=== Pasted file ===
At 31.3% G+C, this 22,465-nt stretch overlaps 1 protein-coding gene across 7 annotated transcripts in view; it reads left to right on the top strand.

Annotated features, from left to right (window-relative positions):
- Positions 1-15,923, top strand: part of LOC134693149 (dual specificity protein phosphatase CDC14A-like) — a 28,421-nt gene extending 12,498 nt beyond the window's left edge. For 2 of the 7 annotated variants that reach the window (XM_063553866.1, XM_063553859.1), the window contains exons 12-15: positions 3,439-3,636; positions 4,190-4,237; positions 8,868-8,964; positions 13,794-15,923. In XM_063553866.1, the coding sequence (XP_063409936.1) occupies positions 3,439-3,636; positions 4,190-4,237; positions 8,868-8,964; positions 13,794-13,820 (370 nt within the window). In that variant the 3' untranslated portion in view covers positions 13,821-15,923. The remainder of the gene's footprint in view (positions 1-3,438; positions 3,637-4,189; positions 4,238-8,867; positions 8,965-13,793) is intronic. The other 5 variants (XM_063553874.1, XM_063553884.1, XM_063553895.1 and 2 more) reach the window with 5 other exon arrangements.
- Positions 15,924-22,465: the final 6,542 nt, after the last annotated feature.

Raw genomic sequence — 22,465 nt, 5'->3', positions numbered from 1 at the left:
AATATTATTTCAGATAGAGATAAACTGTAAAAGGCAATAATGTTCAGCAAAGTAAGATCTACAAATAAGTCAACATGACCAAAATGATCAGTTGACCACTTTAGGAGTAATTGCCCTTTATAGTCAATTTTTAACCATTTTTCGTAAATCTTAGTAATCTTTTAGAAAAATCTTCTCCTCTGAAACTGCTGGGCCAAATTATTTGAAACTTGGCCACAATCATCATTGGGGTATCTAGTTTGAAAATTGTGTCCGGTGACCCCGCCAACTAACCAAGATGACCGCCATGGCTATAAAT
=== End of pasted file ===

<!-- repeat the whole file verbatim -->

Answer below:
At 31.3% G+C, this 22,465-nt stretch overlaps 1 protein-coding gene across 7 annotated transcripts in view; it reads left to right on the top strand.

Annotated features, from left to right (window-relative positions):
- Positions 1-15,923, top strand: part of LOC134693149 (dual specificity protein phosphatase CDC14A-like) — a 28,421-nt gene extending 12,498 nt beyond the window's left edge. For 2 of the 7 annotated variants that reach the window (XM_063553866.1, XM_063553859.1), the window contains exons 12-15: positions 3,439-3,636; positions 4,190-4,237; positions 8,868-8,964; positions 13,794-15,923. In XM_063553866.1, the coding sequence (XP_063409936.1) occupies positions 3,439-3,636; positions 4,190-4,237; positions 8,868-8,964; positions 13,794-13,820 (370 nt within the window). In that variant the 3' untranslated portion in view covers positions 13,821-15,923. The remainder of the gene's footprint in view (positions 1-3,438; positions 3,637-4,189; positions 4,238-8,867; positions 8,965-13,793) is intronic. The other 5 variants (XM_063553874.1, XM_063553884.1, XM_063553895.1 and 2 more) reach the window with 5 other exon arrangements.
- Positions 15,924-22,465: the final 6,542 nt, after the last annotated feature.

Raw genomic sequence — 22,465 nt, 5'->3', positions numbered from 1 at the left:
AATATTATTTCAGATAGAGATAAACTGTAAAAGGCAATAATGTTCAGCAAAGTAAGATCTACAAATAAGTCAACATGACCAAAATGATCAGTTGACCACTTTAGGAGTAATTGCCCTTTATAGTCAATTTTTAACCATTTTTCGTAAATCTTAGTAATCTTTTAGAAAAATCTTCTCCTCTGAAACTGCTGGGCCAAATTATTTGAAACTTGGCCACAATCATCATTGGGGTATCTAGTTTGAAAATTGTGTCCGGTGACCCCGCCAACTAACCAAGATGACCGCCATGGCTATAAAT